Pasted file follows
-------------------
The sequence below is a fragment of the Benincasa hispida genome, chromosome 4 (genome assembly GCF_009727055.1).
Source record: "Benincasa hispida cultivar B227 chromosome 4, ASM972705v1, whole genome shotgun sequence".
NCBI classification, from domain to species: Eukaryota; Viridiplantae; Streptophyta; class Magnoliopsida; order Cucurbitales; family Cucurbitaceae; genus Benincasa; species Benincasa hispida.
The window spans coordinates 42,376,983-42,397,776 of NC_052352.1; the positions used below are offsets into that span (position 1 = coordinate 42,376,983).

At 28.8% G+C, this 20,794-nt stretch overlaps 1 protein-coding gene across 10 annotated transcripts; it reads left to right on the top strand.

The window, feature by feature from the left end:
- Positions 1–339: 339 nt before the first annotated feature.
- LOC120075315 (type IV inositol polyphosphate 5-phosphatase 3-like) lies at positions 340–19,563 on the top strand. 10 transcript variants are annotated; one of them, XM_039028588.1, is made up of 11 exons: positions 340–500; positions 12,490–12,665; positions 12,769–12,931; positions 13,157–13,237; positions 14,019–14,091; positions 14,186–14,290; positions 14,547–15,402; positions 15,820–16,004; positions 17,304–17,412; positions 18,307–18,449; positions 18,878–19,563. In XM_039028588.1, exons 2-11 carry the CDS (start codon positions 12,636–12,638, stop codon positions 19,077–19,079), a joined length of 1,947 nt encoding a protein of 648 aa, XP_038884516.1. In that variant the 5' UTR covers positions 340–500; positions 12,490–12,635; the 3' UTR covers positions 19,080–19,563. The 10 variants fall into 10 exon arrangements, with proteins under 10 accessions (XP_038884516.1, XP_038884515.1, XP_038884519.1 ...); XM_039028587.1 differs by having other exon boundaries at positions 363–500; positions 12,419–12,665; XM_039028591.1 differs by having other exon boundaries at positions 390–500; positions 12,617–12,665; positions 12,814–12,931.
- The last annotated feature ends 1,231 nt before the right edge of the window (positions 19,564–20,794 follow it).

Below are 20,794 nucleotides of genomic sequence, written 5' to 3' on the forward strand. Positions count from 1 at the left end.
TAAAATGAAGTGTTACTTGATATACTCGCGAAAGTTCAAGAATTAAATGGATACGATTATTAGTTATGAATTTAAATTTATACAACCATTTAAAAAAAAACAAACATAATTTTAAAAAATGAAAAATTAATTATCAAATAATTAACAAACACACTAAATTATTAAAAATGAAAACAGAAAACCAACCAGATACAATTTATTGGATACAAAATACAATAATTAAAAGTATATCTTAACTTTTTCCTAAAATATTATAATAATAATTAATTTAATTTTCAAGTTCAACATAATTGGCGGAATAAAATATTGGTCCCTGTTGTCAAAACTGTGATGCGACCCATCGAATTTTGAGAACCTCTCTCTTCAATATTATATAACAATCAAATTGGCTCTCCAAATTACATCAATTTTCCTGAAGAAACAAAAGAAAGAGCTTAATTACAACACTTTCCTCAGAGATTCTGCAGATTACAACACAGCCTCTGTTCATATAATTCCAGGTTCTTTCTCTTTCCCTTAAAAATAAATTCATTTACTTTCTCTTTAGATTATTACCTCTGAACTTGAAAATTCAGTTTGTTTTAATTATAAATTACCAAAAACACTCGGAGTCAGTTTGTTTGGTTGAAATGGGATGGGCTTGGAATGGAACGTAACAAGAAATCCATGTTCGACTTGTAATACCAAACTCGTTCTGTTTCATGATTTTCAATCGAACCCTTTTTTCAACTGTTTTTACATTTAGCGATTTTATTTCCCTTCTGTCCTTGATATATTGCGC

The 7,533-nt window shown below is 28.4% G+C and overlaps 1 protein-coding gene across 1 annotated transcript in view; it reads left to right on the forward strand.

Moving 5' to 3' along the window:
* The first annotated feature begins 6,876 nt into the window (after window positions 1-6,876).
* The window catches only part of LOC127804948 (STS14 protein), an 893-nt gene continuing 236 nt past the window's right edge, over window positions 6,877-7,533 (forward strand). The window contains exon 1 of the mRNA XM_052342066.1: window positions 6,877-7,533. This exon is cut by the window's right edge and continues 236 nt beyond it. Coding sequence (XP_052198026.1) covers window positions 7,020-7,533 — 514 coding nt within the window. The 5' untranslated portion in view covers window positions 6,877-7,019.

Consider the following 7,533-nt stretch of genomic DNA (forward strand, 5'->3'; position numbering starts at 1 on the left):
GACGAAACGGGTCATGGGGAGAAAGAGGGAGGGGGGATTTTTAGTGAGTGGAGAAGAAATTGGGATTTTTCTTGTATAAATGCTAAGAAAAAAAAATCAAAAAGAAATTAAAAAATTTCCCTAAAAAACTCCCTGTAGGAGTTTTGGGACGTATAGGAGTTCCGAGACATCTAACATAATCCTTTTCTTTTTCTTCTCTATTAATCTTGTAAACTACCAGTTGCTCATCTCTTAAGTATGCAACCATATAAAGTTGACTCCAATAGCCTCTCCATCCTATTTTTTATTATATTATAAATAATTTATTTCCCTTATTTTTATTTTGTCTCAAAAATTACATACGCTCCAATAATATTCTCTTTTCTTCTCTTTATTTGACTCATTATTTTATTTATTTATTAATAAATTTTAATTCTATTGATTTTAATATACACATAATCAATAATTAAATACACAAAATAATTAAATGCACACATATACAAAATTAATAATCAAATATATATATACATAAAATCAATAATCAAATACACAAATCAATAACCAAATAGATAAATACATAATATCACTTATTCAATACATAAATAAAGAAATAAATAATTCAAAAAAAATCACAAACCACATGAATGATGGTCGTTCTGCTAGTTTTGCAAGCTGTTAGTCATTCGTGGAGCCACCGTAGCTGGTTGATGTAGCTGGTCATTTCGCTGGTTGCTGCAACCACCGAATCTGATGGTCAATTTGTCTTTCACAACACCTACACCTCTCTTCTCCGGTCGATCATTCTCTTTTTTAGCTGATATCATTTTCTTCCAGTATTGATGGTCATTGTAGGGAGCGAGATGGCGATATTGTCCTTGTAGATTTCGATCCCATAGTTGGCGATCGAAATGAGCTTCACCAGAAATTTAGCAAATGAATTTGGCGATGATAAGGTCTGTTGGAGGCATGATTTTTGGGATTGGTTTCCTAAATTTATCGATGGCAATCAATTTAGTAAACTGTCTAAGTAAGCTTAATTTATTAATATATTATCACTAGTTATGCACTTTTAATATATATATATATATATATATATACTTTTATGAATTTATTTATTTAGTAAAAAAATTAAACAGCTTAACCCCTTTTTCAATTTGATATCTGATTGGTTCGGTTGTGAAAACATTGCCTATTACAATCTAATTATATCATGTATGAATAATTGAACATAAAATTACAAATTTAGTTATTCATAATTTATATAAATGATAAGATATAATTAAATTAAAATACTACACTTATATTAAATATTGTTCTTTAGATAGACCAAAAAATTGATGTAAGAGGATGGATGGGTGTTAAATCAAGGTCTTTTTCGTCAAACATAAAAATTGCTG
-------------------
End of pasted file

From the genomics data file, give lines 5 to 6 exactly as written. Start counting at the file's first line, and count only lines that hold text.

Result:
At 28.8% G+C, this 20,794-nt stretch overlaps 1 protein-coding gene across 10 annotated transcripts; it reads left to right on the top strand.

The window, feature by feature from the left end: